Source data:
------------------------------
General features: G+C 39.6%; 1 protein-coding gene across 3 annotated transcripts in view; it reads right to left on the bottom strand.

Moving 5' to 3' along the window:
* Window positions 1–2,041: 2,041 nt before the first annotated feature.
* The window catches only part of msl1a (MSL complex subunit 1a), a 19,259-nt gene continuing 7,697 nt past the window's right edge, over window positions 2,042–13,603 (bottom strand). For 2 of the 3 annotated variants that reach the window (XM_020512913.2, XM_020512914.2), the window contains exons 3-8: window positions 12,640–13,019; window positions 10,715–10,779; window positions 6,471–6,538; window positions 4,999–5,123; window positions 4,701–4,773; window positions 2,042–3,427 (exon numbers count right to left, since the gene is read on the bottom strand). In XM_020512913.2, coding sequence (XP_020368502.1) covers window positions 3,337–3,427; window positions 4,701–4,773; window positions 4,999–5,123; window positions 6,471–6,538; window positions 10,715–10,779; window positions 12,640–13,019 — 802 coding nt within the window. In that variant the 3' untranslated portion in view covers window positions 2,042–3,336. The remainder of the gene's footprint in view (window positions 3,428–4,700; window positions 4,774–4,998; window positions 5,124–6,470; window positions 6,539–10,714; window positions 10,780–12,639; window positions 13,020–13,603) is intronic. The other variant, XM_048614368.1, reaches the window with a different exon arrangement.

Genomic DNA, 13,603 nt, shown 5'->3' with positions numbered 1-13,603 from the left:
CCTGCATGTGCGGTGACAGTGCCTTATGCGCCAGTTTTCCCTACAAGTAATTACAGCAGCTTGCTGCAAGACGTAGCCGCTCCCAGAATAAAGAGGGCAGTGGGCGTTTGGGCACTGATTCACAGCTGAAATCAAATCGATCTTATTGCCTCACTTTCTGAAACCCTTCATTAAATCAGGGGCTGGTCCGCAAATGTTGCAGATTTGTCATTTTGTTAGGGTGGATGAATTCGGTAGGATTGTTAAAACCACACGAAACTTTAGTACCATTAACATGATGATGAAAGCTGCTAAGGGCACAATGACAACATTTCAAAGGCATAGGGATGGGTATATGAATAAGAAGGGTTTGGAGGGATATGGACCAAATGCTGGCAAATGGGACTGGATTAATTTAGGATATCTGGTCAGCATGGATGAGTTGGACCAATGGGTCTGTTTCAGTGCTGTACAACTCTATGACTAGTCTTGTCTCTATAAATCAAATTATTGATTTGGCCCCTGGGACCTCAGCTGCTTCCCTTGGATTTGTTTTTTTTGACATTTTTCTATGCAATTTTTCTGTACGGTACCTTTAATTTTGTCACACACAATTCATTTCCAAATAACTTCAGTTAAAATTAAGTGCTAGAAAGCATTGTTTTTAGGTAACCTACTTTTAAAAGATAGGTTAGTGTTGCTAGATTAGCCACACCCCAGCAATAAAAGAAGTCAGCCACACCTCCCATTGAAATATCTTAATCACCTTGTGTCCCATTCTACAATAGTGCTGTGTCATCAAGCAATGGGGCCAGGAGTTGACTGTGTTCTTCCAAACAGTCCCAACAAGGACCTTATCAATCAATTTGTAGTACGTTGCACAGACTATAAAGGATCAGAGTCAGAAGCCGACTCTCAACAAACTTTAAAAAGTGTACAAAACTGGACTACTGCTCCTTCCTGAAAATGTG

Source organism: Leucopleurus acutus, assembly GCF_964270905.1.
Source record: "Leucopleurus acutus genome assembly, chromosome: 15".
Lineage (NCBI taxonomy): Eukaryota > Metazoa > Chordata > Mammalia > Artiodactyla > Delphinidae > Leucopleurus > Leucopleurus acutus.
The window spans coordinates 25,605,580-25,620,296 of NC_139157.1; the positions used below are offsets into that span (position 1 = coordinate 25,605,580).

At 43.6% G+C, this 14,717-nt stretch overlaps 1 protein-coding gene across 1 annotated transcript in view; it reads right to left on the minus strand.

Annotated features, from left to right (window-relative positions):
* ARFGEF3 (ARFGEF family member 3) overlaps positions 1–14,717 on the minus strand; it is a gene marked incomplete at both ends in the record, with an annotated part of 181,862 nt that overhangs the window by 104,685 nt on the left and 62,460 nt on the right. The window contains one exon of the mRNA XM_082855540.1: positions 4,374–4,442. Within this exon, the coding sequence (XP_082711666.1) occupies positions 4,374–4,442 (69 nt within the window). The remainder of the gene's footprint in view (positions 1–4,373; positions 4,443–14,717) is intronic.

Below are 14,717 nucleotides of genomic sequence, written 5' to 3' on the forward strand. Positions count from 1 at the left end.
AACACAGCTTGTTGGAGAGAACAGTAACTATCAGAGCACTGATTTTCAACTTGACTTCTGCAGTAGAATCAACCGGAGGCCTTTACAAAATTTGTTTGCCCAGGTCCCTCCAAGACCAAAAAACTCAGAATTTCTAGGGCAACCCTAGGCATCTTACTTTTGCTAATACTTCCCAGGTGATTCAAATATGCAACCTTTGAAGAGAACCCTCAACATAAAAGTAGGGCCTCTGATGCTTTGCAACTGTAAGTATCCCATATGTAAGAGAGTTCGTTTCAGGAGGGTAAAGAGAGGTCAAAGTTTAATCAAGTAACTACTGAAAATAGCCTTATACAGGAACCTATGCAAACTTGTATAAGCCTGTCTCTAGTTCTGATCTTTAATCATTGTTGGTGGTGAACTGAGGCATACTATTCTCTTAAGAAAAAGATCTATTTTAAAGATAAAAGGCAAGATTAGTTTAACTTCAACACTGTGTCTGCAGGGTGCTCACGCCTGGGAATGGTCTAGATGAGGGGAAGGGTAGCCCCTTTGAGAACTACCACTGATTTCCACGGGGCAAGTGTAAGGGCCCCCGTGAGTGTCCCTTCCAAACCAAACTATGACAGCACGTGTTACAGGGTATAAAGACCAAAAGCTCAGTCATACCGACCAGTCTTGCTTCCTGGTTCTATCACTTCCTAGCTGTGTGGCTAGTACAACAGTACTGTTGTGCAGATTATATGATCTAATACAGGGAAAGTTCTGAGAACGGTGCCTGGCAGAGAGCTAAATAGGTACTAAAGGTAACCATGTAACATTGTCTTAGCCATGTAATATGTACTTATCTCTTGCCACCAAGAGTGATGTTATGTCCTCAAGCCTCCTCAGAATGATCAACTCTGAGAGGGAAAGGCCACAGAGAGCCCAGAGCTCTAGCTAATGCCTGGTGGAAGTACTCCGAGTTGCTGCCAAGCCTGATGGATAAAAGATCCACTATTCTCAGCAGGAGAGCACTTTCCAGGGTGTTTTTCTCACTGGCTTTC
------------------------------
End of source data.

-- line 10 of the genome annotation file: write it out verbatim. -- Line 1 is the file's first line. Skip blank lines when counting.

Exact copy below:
The window spans coordinates 25,605,580-25,620,296 of NC_139157.1; the positions used below are offsets into that span (position 1 = coordinate 25,605,580).